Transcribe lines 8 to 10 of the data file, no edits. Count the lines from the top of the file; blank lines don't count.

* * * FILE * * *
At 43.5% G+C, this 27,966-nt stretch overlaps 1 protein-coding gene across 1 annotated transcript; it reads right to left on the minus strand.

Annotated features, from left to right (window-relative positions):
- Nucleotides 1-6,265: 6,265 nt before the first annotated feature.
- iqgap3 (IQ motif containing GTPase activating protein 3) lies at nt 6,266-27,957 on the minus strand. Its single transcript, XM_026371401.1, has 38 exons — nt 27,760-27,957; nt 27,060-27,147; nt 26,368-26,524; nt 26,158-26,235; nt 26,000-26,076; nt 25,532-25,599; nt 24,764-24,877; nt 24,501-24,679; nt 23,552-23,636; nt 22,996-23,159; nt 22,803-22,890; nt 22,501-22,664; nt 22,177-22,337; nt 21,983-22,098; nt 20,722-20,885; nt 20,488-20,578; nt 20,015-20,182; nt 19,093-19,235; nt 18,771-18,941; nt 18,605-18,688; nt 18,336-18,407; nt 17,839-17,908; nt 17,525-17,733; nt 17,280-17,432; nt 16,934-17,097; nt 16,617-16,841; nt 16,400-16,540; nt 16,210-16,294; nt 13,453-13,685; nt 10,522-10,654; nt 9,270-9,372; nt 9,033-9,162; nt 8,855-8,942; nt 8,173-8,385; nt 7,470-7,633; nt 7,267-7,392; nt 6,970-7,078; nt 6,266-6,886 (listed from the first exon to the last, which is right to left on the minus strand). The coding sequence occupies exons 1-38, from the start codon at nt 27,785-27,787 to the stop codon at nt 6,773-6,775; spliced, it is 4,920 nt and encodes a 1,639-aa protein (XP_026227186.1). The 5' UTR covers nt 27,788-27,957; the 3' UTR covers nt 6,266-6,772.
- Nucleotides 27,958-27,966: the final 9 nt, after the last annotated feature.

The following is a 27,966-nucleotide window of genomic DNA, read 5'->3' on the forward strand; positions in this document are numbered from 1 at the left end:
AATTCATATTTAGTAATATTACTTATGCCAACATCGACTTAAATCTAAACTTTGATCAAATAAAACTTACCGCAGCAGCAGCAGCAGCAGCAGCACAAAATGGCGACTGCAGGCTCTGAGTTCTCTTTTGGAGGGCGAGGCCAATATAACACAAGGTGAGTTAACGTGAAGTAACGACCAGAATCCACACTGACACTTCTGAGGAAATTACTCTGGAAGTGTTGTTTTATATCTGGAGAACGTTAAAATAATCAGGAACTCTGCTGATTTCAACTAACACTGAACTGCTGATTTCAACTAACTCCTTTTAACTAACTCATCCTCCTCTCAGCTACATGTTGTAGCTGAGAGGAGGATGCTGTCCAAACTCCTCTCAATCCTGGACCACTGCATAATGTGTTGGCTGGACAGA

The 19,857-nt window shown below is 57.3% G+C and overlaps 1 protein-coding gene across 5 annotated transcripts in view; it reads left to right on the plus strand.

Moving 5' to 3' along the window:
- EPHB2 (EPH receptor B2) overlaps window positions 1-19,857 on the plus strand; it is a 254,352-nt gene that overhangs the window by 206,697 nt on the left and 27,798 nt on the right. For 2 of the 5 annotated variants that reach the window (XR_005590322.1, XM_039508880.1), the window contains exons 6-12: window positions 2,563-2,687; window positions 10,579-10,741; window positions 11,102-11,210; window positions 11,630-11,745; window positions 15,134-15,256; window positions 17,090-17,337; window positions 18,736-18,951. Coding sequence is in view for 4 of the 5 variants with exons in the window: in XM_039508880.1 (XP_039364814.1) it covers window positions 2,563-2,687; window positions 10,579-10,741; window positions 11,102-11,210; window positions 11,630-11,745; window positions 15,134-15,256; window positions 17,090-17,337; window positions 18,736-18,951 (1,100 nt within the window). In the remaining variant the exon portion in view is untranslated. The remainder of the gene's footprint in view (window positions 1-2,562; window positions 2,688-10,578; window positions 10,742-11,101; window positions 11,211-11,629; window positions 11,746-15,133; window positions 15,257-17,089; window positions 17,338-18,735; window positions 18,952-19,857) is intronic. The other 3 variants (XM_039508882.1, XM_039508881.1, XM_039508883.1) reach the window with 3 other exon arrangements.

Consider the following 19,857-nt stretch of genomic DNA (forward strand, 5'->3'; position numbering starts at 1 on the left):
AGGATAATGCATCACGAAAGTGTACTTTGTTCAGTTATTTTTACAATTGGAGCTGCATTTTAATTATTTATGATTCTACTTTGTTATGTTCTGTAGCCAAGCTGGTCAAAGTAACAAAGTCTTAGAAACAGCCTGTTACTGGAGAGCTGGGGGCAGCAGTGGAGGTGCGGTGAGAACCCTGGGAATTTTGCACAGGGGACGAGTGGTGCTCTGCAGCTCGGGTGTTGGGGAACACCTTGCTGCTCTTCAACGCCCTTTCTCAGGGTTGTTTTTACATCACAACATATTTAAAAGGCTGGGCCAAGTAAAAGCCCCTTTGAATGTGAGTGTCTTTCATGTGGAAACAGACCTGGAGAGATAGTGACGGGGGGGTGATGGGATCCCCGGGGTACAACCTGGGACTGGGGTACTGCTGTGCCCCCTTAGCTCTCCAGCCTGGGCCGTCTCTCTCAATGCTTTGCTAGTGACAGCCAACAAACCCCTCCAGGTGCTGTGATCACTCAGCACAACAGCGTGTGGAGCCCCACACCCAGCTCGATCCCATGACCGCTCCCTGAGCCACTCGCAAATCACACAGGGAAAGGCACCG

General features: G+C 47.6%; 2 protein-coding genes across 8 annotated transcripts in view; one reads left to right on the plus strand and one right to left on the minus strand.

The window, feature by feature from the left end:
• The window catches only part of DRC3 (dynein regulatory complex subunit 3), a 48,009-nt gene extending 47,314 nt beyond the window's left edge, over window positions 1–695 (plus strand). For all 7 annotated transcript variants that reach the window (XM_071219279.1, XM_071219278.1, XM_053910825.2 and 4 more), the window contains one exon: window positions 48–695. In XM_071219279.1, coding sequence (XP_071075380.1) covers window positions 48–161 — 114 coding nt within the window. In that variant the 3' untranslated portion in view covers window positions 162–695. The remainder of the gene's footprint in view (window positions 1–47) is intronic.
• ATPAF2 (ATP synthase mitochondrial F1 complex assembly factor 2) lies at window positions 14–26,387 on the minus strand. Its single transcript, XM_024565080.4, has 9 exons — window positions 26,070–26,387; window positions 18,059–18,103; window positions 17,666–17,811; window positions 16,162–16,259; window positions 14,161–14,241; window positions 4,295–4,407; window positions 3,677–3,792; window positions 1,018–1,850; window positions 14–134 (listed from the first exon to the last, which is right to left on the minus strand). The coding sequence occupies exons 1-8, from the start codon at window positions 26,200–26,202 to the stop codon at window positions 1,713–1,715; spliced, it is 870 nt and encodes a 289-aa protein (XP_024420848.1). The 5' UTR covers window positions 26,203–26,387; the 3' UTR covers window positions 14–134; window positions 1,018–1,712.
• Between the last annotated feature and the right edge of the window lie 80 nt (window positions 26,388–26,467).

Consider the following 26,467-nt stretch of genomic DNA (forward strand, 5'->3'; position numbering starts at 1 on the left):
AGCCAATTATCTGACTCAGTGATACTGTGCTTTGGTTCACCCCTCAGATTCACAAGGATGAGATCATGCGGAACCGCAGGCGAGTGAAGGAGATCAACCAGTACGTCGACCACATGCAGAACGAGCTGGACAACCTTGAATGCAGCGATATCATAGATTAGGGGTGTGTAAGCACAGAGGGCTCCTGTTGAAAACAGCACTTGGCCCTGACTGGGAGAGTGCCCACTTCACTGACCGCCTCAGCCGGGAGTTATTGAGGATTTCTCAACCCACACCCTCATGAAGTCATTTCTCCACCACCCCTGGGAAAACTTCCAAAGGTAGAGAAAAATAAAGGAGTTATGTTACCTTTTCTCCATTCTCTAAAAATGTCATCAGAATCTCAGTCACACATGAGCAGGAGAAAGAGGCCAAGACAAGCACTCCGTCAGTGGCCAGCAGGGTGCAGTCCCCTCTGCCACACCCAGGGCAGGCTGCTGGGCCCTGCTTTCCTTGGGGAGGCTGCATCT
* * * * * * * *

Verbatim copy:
The 19,857-nt window shown below is 57.3% G+C and overlaps 1 protein-coding gene across 5 annotated transcripts in view; it reads left to right on the plus strand.

Moving 5' to 3' along the window:
- EPHB2 (EPH receptor B2) overlaps window positions 1-19,857 on the plus strand; it is a 254,352-nt gene that overhangs the window by 206,697 nt on the left and 27,798 nt on the right. For 2 of the 5 annotated variants that reach the window (XR_005590322.1, XM_039508880.1), the window contains exons 6-12: window positions 2,563-2,687; window positions 10,579-10,741; window positions 11,102-11,210; window positions 11,630-11,745; window positions 15,134-15,256; window positions 17,090-17,337; window positions 18,736-18,951. Coding sequence is in view for 4 of the 5 variants with exons in the window: in XM_039508880.1 (XP_039364814.1) it covers window positions 2,563-2,687; window positions 10,579-10,741; window positions 11,102-11,210; window positions 11,630-11,745; window positions 15,134-15,256; window positions 17,090-17,337; window positions 18,736-18,951 (1,100 nt within the window). In the remaining variant the exon portion in view is untranslated. The remainder of the gene's footprint in view (window positions 1-2,562; window positions 2,688-10,578; window positions 10,742-11,101; window positions 11,211-11,629; window positions 11,746-15,133; window positions 15,257-17,089; window positions 17,338-18,735; window positions 18,952-19,857) is intronic. The other 3 variants (XM_039508882.1, XM_039508881.1, XM_039508883.1) reach the window with 3 other exon arrangements.